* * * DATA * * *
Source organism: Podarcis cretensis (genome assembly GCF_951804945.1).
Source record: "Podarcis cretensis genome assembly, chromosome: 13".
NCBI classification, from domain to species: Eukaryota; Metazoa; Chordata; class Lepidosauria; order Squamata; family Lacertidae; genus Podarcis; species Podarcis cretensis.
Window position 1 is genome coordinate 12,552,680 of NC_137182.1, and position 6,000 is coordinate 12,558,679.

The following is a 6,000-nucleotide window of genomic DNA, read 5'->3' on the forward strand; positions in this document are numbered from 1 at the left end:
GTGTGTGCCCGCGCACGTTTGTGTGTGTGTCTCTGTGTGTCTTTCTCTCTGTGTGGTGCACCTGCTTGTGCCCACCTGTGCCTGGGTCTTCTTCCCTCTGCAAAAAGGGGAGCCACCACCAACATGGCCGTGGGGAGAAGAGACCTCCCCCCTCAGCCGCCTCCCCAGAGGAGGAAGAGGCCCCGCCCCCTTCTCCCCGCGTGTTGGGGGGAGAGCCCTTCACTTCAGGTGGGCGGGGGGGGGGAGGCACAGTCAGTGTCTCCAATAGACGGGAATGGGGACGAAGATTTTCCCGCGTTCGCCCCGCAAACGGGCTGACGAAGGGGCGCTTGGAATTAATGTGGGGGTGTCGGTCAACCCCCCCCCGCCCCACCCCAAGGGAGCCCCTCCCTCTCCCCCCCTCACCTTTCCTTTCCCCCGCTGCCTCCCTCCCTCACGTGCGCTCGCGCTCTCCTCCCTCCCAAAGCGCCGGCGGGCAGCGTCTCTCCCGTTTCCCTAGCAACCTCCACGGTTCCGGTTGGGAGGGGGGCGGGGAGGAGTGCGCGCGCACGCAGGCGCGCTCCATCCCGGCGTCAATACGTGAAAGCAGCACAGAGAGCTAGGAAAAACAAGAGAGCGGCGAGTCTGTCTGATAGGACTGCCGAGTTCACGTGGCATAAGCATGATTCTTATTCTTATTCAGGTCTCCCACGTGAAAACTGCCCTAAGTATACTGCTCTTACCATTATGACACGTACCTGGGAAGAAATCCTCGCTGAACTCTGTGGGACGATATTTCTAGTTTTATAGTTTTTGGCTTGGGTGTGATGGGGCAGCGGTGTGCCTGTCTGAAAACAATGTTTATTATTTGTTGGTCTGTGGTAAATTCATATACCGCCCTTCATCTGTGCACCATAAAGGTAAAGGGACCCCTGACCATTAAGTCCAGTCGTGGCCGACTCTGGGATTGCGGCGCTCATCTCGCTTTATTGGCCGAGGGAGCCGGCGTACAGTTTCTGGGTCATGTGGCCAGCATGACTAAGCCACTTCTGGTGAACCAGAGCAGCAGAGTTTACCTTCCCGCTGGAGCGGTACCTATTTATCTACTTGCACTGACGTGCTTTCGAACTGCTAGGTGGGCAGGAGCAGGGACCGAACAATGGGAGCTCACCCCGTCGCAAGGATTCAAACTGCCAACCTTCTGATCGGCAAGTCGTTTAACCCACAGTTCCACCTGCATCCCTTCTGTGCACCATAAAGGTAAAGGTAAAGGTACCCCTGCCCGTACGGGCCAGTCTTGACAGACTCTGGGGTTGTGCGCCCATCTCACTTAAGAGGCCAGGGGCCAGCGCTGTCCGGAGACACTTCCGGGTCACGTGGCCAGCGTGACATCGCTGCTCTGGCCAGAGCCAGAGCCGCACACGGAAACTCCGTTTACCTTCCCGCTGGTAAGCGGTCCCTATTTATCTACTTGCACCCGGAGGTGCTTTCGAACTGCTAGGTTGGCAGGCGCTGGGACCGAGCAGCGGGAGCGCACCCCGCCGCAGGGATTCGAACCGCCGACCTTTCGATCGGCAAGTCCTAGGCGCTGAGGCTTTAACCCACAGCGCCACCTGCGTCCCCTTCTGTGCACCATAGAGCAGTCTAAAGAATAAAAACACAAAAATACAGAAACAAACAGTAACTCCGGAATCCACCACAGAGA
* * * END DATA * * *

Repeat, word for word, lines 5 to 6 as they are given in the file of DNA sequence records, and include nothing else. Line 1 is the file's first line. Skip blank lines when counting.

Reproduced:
The following is a 6,000-nucleotide window of genomic DNA, read 5'->3' on the forward strand; positions in this document are numbered from 1 at the left end:
GTGTGTGCCCGCGCACGTTTGTGTGTGTGTCTCTGTGTGTCTTTCTCTCTGTGTGGTGCACCTGCTTGTGCCCACCTGTGCCTGGGTCTTCTTCCCTCTGCAAAAAGGGGAGCCACCACCAACATGGCCGTGGGGAGAAGAGACCTCCCCCCTCAGCCGCCTCCCCAGAGGAGGAAGAGGCCCCGCCCCCTTCTCCCCGCGTGTTGGGGGGAGAGCCCTTCACTTCAGGTGGGCGGGGGGGGGGAGGCACAGTCAGTGTCTCCAATAGACGGGAATGGGGACGAAGATTTTCCCGCGTTCGCCCCGCAAACGGGCTGACGAAGGGGCGCTTGGAATTAATGTGGGGGTGTCGGTCAACCCCCCCCCGCCCCACCCCAAGGGAGCCCCTCCCTCTCCCCCCCTCACCTTTCCTTTCCCCCGCTGCCTCCCTCCCTCACGTGCGCTCGCGCTCTCCTCCCTCCCAAAGCGCCGGCGGGCAGCGTCTCTCCCGTTTCCCTAGCAACCTCCACGGTTCCGGTTGGGAGGGGGGCGGGGAGGAGTGCGCGCGCACGCAGGCGCGCTCCATCCCGGCGTCAATACGTGAAAGCAGCACAGAGAGCTAGGAAAAACAAGAGAGCGGCGAGTCTGTCTGATAGGACTGCCGAGTTCACGTGGCATAAGCATGATTCTTATTCTTATTCAGGTCTCCCACGTGAAAACTGCCCTAAGTATACTGCTCTTACCATTATGACACGTACCTGGGAAGAAATCCTCGCTGAACTCTGTGGGACGATATTTCTAGTTTTATAGTTTTTGGCTTGGGTGTGATGGGGCAGCGGTGTGCCTGTCTGAAAACAATGTTTATTATTTGTTGGTCTGTGGTAAATTCATATACCGCCCTTCATCTGTGCACCATAAAGGTAAAGGGACCCCTGACCATTAAGTCCAGTCGTGGCCGACTCTGGGATTGCGGCGCTCATCTCGCTTTATTGGCCGAGGGAGCCGGCGTACAGTTTCTGGGTCATGTGGCCAGCATGACTAAGCCACTTCTGGTGAACCAGAGCAGCAGAGTTTACCTTCCCGCTGGAGCGGTACCTATTTATCTACTTGCACTGACGTGCTTTCGAACTGCTAGGTGGGCAGGAGCAGGGACCGAACAATGGGAGCTCACCCCGTCGCAAGGATTCAAACTGCCAACCTTCTGATCGGCAAGTCGTTTAACCCACAGTTCCACCTGCATCCCTTCTGTGCACCATAAAGGTAAAGGTAAAGGTACCCCTGCCCGTACGGGCCAGTCTTGACAGACTCTGGGGTTGTGCGCCCATCTCACTTAAGAGGCCAGGGGCCAGCGCTGTCCGGAGACACTTCCGGGTCACGTGGCCAGCGTGACATCGCTGCTCTGGCCAGAGCCAGAGCCGCACACGGAAACTCCGTTTACCTTCCCGCTGGTAAGCGGTCCCTATTTATCTACTTGCACCCGGAGGTGCTTTCGAACTGCTAGGTTGGCAGGCGCTGGGACCGAGCAGCGGGAGCGCACCCCGCCGCAGGGATTCGAACCGCCGACCTTTCGATCGGCAAGTCCTAGGCGCTGAGGCTTTAACCCACAGCGCCACCTGCGTCCCCTTCTGTGCACCATAGAGCAGTCTAAAGAATAAAAACACAAAAATACAGAAACAAACAGTAACTCCGGAATCCACCACAGAGA